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Posted April 1, 2011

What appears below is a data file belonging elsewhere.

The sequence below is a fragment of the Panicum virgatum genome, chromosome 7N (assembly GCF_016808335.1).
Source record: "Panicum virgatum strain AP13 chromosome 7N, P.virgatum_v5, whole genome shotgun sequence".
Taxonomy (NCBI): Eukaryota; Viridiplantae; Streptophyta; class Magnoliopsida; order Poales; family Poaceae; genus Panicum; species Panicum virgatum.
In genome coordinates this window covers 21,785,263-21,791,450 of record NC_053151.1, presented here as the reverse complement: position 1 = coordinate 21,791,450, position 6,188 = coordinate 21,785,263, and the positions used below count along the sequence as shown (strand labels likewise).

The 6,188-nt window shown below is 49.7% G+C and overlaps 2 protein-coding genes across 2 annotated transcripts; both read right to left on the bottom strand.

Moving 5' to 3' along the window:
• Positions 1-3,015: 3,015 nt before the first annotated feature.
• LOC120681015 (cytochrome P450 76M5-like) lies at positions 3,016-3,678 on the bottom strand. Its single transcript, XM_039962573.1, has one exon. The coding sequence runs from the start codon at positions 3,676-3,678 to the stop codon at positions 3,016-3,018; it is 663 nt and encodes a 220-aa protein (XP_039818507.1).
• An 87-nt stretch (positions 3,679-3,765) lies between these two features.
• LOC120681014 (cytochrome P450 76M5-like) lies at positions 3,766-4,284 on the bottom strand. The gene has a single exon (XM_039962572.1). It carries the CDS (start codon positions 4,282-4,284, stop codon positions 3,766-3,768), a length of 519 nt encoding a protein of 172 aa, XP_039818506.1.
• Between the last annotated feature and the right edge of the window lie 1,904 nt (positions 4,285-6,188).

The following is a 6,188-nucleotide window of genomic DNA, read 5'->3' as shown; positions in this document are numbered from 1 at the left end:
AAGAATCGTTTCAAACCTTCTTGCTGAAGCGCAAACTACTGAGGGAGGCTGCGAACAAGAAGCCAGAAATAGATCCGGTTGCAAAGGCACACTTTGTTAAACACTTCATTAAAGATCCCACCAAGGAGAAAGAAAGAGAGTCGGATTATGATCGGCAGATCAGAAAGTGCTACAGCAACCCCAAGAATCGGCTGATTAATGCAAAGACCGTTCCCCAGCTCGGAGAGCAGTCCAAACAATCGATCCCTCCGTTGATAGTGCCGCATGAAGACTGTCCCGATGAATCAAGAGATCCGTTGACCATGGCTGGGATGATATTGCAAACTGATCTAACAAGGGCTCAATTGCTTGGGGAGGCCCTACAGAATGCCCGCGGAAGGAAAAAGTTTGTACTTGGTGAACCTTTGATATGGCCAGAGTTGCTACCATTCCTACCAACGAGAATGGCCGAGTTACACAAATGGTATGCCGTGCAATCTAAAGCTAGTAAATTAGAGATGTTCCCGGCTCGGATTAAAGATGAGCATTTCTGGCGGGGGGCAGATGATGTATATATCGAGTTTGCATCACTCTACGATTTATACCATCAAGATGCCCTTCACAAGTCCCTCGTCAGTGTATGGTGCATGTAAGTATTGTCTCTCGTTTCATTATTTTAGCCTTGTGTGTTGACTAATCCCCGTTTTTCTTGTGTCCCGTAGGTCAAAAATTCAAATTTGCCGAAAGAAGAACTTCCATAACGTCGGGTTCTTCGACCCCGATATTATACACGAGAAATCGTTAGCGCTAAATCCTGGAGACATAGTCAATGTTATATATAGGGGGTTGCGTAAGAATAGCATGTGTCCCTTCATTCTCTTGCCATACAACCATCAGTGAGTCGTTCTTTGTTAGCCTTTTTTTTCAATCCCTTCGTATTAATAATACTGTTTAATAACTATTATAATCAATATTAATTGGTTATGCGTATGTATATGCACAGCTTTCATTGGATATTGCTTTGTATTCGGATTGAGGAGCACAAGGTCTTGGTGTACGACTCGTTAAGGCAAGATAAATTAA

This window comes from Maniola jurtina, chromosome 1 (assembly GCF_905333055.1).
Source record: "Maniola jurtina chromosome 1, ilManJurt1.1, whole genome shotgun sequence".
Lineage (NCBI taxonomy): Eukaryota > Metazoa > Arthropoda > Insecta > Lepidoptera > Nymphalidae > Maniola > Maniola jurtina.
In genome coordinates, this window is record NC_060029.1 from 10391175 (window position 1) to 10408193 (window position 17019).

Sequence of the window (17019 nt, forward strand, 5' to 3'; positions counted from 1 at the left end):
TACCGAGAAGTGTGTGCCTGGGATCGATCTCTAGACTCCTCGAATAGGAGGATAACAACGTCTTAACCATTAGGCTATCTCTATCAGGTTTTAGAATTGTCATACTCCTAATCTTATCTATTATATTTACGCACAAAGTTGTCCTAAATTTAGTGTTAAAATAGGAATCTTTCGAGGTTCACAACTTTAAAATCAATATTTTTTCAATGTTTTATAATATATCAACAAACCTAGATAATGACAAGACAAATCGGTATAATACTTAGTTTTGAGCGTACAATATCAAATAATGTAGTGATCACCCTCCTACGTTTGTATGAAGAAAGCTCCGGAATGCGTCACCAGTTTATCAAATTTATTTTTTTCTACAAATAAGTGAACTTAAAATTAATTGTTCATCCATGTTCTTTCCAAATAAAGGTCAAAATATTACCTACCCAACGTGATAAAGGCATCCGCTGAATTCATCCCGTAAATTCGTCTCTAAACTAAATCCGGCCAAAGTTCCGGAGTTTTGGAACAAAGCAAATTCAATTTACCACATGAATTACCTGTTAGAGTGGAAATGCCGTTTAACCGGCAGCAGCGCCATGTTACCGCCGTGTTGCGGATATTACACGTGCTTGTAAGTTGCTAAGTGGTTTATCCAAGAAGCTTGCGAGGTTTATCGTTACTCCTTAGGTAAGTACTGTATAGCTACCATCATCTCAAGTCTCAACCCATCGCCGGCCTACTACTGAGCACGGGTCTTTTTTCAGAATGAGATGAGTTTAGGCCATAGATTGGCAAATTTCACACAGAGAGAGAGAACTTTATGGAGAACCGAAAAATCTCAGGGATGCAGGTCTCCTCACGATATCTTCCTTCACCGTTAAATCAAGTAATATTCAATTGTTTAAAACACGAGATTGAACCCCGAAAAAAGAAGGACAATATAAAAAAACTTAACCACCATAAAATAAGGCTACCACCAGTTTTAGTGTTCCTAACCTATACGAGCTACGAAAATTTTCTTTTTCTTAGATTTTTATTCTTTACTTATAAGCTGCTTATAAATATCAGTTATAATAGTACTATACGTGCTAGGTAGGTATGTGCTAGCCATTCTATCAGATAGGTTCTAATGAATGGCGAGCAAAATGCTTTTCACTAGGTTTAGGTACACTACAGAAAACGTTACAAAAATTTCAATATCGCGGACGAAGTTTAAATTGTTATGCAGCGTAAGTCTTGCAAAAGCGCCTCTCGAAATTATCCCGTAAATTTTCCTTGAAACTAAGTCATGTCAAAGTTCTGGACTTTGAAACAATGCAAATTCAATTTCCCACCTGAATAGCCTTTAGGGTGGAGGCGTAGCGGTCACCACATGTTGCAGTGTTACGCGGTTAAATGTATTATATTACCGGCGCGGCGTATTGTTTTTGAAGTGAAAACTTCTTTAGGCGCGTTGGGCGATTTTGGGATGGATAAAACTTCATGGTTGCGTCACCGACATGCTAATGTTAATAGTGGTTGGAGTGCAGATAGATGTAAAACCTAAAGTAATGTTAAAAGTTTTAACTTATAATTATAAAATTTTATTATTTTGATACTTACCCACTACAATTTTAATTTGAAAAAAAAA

I first read this book when I was maybe 14 years old. My copy disappeared and off and on over the years I tried to find another copy to see if it was as good as I remembered. I was pleased to find it as a B&N Nook book and promptly downloaded it. The story concerns a group of mutated humans who arose after the Blowup, a nuclear war presumably taking place not long after WWII. The mutants are notable for two features--total lack of hair anywhere on the body, and telepathic ability. They are known by normal humans and by themselves as Baldies. The novel, which is actually a series of novellas tied together by a stranded human remembering Baldy history while awaiting rescue, covers the problems Baldies have had interacting with non-telepathic humans and how the problems were solved. Since Baldies can read anyone's mind, they are naturally prohibited from certain types of employment or activities lest they derive an unfair advantage--for example, most sports activities or games such as chess are impossible for Baldies because they always know what the opponent will do before he does it. Baldies fall into two groups...normal, sane baldies who strive to get along with normal humans, and are working to bring the gift of telepathy to all. Some baldies are born insane; these generally play no role in the novel, with one minor exception. The third group are the paranoids. They are sane, but believe normal humans are inferior and destined to be ruled or destroyed by Baldies. They are constantly seeking to stir up trouble so that normal humans will start an anti-Baldy pogrom which will be an excuse to wipe humans out and take over. The normal Baldies are continually trying to fend off the pogroms and defeat the paranoids. The novellas are all very well-written with well-defined characters. The relationship between the Baldies and normal humans makes sense as described in the book--the reader can well understand that this is the way things might work out if such a mutation occurred in our world. The only negative part of the book is that the tie-in between the novellas (which span several decades) is rather weak and does not add anything to the story. All in all, highly recommended. It was indeed as good as I remembered it from 40 years ago.Was this review helpful? Yes NoThank you for your feedback. Report this reviewThank you, this review has been flagged.